Preferably to the extent that it is implied that they're knowledgeable about the goings on of entertainment.

  • What kind of entertainment do you have in mind? That would affect the answer. Broadway plays, for example, or live jazz performances, or exotic dancers?
    – MT_Head
    Commented Jun 6, 2011 at 0:22

8 Answers 8


How about a socialite?

a person who is well known in fashionable society and is fond of social activities and entertainment.



It's not clear what kind of outings you have in mind, but if you're talking about music, most of the time this will suffice:

concertgoer |ˈkänsərtˌgōər| noun a person who attends a concert, esp. one who does so regularly. [NOAD]

This works for classical, rock, jazz and pretty much all kinds of music. It would even work for dance and some other forms of entertainment. But I don't think it extends to all kinds of entertainment: you probably wouldn't use it for, say, puppet shows or jugglers or circuses.


If you love soceity, you would be described as "gregarious"

–adjective 1. fond of the company of others; sociable

The noun for this is "gregarian". So if you love clubs, concerts, bars, and entertainment, you're a "gregarian"

  • 1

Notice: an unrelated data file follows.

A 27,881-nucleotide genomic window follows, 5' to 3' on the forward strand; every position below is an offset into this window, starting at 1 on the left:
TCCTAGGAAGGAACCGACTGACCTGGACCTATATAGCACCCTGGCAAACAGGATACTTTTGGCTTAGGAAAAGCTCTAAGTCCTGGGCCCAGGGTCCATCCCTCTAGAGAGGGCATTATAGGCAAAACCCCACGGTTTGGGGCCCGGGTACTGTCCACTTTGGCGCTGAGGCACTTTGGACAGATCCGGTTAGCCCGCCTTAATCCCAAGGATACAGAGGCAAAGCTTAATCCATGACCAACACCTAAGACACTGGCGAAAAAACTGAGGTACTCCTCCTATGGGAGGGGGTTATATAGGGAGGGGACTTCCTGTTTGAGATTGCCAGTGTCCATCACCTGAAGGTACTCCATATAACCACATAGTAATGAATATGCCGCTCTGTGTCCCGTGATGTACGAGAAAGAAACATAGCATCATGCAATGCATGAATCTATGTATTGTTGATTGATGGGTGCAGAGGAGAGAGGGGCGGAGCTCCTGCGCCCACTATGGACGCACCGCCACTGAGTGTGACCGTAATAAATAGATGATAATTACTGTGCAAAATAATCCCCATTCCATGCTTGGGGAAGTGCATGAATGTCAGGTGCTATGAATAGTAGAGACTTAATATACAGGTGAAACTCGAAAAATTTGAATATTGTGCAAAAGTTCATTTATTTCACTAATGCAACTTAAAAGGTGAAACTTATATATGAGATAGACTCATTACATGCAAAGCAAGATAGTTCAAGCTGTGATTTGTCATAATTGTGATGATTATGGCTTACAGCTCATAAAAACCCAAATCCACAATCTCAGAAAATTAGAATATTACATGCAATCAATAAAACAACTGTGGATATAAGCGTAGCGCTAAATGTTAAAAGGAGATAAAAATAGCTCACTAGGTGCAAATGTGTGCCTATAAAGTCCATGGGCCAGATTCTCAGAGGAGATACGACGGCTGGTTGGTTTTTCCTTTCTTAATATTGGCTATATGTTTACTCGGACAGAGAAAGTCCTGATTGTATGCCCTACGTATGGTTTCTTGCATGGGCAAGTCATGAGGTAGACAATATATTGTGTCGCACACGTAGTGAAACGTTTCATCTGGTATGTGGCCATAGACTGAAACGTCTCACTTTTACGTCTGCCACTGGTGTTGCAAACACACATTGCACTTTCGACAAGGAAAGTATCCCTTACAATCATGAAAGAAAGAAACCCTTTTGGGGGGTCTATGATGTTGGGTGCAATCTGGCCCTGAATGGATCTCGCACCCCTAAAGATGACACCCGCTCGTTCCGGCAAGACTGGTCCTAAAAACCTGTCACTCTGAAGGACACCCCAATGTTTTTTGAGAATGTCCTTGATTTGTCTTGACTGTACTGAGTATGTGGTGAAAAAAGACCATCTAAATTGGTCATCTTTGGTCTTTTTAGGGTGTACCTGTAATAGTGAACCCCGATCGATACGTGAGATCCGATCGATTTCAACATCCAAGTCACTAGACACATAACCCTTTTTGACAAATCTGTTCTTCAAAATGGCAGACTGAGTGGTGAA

And if you love chanting, you're a Gregorian!
    – MT_Head
    Commented Jun 6, 2011 at 6:54

It's reassuring that most answers assumed a social context but it's not essential in this context; particularly since the question emphasized acquiring knowledge but didn't specify an interest in seeking company. There are those who seek music, art. and other forms of entertainment regardless of the social context. In this respect they could be considered aficionados, devotees or enthusiasts. In some (arguably snobbish), instances a person might even claim themselves a student of certain forms of entertainment. Someone describing themselves as a "student of the dance" for instance, pursues experiences that enhance their knowledge and understanding of the particular art form. If their dedication extends beyond "paying admission" to actively supporting or sponsoring the entertainment/art form, they may be referred to as "patrons".


How about a man/woman-about-town?

man-about-town, woman-about-town: a worldly and socially active person.

Alternately, consider the politically-correct person-about-town.


I think a good term for this is social butterfly.


The person who frequents a bar or a restaurant is a patron.

  • 1
    True, but the person who goes to a bar or restaurant for the first time, having stepped foot in no bar or restaurant for decades, is also a patron.
    – choster
    Commented May 14, 2014 at 1:39
  • "patron" usually refers to someone who frequents a specific bar or restaurant. The question is asking for one who frequents many of such establishments. Commented May 14, 2014 at 3:01

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